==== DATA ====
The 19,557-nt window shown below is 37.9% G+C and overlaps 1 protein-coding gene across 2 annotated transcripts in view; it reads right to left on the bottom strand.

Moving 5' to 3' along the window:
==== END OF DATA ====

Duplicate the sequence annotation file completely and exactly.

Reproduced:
The 19,557-nt window shown below is 37.9% G+C and overlaps 1 protein-coding gene across 2 annotated transcripts in view; it reads right to left on the bottom strand.

Moving 5' to 3' along the window: